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Conservation and Resource Stewardship Key to Profitable Livestock Farming in PA
CLARION, Pa. (EYT) – Producing high-quality food and fiber while protecting natural resources, and keeping livestock healthy are the threads connecting grass farmers in Western Pennsylvania. More than 300 grass farmers gathered in Clarion at the 20th Annual Northwestern Pennsylvania Grazing Conference in Clarion on March 16.
The event, organized by the Headwaters Resource Conservation and Development Council affords grass farmers a forum to learn more about grass farming and conservation and to share their real world experiences with other farmers working toward similar goals. The Grazing Conference also sponsored by other Conservation Districts, Penn State Cooperative extension and a good number of area companies and organizations involved in supporting livestock agriculture in Western Pennsylvania.
American farming has been machinery and technology-heavy for the past 70 years or more. Farmers have been encouraged to try to bend nature to suit their methods of farming. The results have not been in all ways positive. The number of farm owners has steadily decreased over the years, vast acreages of steep, stony or land otherwise not suited for crop and machine farming have been laid vacant. Consumers have been forced into buying “factory farmed” meat, milk, and eggs; while longing for a better, more natural product. Rural communities have suffered a loss of population and revenues as fewer farmers farm larger acreages while non-tillable land has been left fallow.
Grass farming and holistic resource management (considering all aspects of the enterprise) began to attract attention in the late 1970s in response to milk production cost – price squeeze of the time. The economic viability of grass farming caused sheep and beef producers around the country to reconsider conventional production systems. Adapting land and grazing management first pioneered at Cornell University in the 1930s, promoted by Andre Voisin of France and developed in New Zealand. Dairy, beef and sheep producers soon discovered that they could grow more feed at a lower cost structure than by machine-based farming. Many more consumers now have access to clean, humanely produced meat, milk and wool as grass farmers are able to recoup a premium price for their quality products.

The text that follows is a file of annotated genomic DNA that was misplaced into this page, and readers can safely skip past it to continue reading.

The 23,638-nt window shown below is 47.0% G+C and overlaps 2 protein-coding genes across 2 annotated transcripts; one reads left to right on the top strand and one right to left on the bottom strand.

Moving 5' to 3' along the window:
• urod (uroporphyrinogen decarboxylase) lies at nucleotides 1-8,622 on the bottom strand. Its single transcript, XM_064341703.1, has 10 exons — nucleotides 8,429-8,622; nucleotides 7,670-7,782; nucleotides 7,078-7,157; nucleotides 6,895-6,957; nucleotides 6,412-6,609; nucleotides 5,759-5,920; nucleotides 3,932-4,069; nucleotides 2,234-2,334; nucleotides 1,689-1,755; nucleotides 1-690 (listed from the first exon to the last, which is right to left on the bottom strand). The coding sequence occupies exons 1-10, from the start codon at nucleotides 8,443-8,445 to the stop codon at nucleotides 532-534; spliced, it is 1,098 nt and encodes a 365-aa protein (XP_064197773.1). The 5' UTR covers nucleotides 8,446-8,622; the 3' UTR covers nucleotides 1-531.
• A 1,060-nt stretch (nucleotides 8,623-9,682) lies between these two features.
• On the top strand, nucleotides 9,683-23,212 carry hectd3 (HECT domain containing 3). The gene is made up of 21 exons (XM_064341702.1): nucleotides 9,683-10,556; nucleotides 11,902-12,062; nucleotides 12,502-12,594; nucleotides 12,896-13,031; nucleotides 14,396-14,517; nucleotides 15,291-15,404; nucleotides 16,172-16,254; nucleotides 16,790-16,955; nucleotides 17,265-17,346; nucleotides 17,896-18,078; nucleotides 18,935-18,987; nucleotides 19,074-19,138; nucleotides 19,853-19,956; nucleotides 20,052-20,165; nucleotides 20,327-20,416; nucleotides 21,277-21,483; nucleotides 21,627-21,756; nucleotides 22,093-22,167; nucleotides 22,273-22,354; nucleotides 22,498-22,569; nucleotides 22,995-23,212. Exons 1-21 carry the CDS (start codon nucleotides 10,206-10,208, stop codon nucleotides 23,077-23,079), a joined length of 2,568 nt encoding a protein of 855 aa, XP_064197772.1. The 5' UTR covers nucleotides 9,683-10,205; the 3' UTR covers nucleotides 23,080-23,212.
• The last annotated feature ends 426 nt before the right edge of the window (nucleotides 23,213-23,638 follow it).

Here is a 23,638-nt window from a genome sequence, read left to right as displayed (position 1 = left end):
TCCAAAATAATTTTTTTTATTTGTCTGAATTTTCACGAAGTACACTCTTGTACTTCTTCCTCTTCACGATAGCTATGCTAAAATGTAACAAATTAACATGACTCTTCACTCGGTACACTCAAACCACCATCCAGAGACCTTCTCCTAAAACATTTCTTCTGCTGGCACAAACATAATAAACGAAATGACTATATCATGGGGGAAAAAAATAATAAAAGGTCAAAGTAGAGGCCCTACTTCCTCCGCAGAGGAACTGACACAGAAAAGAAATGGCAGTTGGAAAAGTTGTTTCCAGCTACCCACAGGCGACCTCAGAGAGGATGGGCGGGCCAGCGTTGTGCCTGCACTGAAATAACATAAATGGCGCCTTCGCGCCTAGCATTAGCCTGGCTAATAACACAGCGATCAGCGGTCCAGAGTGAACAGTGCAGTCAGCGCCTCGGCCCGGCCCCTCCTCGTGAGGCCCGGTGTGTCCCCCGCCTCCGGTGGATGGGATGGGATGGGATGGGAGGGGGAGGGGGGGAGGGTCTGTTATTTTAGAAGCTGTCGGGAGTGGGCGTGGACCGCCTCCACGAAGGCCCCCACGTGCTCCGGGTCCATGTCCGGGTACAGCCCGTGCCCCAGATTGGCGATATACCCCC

Thursday’s conference, held at the Trinity Point Church of God, featured internationally recognized grazing and grassland consultant Jim Gerrish of May, ID. Mr. Gerrish gave a two-part presentation on pasture management and a third presentation on the economics of producing hay for winter feeding. Almost all grass farmers have adopted some forms of improved pasture management, but most livestock producers cling to the idea of making their own hay. Mr. Gerrish offered some compelling reasons to consider selling off the hay equipment. In his pasture discussion, Jim suggested ways of looking at a growing pasture in some different ways. His comments included considering how much solar energy and carbon dioxide a growing stand of grass captures and how much more water a well-managed pasture can retain. This “holistic” approach seems to be key in making this “new” farming system successful.
Creative marketing for premium products was the topic for Aaron and Melisa Miller of Miller Livestock Co. in Kinsman, OH. The Millers have been grass farming and direct marketing their pastured products since 1999. The Millers market about 90 head of beef, 120 hogs, 60 sheep and 1,000 birds annually. They sell to local restaurants, butcher shops, schools, farmer’s markets and direct to consumers. The Millers gave a thorough breakdown of their production costs and compared their returns from the various marketing options. As American farmers have been far more successful in producing than in marketing, this was a great presentation for this group of entrepreneurs.
Headwaters RC & D deserves kudos for a well-done event in a lovely venue. Shannon’s Catering in DuBois provided an excellent noon feed for attendees and vendors.
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